GraceNotes: Flawed voting methods

In late August, a federal appeals court ruled that the Electoral College can vote against the state’s majority vote for president. 

This court case follows the 2016 presidential election, in which Colorado canceled the vote of a Democratic faithless elector Michael Baca, who went against the majority vote of the state and wrote in the name of Republican John Kasich. Although Hillary Clinton already had the majority, the secretary of state replaced Baca with another elector who voted for Clinton. 

This new precedent adds on another issue to the Electoral College. By declaring that members can vote against the majority vote, this ruling diminishes the importance of the popular vote. 

People vote because they think their votes matter. While most electors will stay faithful to the popular vote, the fact that electors now have the legal right to deviate from what the people want is enough to discourage some people from voting. Voters may feel like their votes don’t matter, especially after the recent 2016 election, in which Clinton won the popular vote but President Donald Trump won the majority of the electoral college votes. 

This decision makes one of the main issues of the Electoral College even more obvious: not every voice is heard equally. The winner-takes-all aspect of elections helps elevate this sentiment. 

The Electoral College is set up so that when citizens vote for a presidential candidate, they are actually casting ballots for a certain elector, who will then vote for a president. The candidate who receives a majority of the Electoral College votes wins all of that state’s votes.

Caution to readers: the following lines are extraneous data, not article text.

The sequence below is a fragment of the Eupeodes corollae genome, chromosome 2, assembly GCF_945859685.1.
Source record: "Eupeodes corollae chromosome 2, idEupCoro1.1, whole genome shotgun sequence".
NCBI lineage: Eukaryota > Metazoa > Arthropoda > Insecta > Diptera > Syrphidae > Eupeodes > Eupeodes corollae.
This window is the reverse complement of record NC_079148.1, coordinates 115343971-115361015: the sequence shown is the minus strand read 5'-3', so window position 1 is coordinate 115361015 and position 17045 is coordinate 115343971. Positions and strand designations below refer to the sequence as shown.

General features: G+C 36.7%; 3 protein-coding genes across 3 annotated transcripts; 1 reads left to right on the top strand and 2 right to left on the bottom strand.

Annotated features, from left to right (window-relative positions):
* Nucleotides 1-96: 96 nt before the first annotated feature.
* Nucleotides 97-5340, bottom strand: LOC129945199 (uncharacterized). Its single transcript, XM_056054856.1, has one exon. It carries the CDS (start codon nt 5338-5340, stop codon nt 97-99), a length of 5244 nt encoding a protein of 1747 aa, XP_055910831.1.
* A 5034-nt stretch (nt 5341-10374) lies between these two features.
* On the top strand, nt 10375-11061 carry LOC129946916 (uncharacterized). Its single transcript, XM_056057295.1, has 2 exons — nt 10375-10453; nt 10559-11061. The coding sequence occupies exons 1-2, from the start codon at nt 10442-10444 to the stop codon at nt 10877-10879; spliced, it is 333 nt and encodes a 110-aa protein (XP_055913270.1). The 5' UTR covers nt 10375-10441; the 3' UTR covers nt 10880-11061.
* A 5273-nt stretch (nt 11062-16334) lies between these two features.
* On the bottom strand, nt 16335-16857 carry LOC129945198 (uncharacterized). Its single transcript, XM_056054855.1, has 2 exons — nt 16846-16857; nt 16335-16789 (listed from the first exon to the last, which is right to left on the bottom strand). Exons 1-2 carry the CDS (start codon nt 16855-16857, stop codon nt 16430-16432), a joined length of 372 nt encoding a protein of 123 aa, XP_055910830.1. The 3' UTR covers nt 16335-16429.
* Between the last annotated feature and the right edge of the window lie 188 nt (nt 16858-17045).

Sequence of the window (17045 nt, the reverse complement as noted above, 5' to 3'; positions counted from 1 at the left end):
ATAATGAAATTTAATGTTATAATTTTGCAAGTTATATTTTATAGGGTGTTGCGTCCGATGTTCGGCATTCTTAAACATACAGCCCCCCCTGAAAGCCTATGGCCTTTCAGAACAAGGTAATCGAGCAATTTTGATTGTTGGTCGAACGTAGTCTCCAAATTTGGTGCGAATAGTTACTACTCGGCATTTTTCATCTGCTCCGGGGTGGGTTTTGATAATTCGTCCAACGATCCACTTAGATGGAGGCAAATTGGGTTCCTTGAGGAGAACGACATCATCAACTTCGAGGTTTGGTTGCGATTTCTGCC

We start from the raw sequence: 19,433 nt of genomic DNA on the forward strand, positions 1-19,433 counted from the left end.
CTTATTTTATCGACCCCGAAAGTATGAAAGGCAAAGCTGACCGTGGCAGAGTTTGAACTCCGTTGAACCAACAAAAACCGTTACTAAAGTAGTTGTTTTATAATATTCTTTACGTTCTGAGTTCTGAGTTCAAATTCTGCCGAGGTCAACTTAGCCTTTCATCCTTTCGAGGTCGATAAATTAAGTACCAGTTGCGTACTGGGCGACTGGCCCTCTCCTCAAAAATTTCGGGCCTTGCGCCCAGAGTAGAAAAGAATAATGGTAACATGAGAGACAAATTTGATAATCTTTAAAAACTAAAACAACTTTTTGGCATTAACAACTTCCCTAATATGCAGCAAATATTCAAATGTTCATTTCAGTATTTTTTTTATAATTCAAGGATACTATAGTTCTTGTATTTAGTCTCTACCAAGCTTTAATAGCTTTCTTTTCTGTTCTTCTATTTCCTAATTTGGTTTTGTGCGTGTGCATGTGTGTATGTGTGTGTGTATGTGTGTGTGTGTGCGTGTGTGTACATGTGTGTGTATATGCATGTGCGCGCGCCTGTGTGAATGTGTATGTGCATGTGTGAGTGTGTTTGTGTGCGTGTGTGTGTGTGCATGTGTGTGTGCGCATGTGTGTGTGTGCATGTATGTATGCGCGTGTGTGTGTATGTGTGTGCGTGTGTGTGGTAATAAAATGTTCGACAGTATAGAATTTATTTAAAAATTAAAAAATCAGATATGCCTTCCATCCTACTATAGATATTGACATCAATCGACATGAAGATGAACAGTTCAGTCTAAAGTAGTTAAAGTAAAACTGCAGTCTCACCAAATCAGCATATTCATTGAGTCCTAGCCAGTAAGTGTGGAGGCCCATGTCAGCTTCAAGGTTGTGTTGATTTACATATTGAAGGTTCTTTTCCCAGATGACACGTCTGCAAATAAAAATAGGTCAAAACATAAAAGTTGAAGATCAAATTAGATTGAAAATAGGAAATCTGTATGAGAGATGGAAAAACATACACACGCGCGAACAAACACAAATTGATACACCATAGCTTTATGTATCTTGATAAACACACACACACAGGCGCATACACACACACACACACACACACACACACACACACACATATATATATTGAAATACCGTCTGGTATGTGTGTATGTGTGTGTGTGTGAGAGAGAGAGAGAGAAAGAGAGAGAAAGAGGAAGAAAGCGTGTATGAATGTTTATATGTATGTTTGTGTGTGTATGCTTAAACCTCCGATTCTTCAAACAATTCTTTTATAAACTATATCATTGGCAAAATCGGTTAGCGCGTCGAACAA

In addition, this means that candidates will focus their campaign resources on swing states, rather than on states which are strictly Democratic or Republican. Instead of campaigning to all voters across the nation, candidates change their platform to appeal to swing state voters. With the candidates trying to take a majority of a swing state’s vote and taking advantage of the winner-takes-all concept, it almost seems as if a portion of voters from the other states is neglected. 

I am not a U.S. citizen, and one of the main reasons why I plan on applying for citizenship when I turn 18 is to be eligible to vote. The fact that my voice as a voter in a generally Democratic state won’t make a large difference is enough to make me rethink the importance in obtaining U.S. citizenship to vote. 

Over two centuries ago, the founding fathers created the Electoral College because many rural citizens lacked the resources to be informed about the nation-wide elections. However, with the help of technology, it is easier now than ever to stay up to date with the fluctuating political happenings. 

With all of the complications trailing the Electoral College, especially with the recent court case, it may be a better choice to do away the 200-year-old body of electors and create a new method that is more relevant to voters today.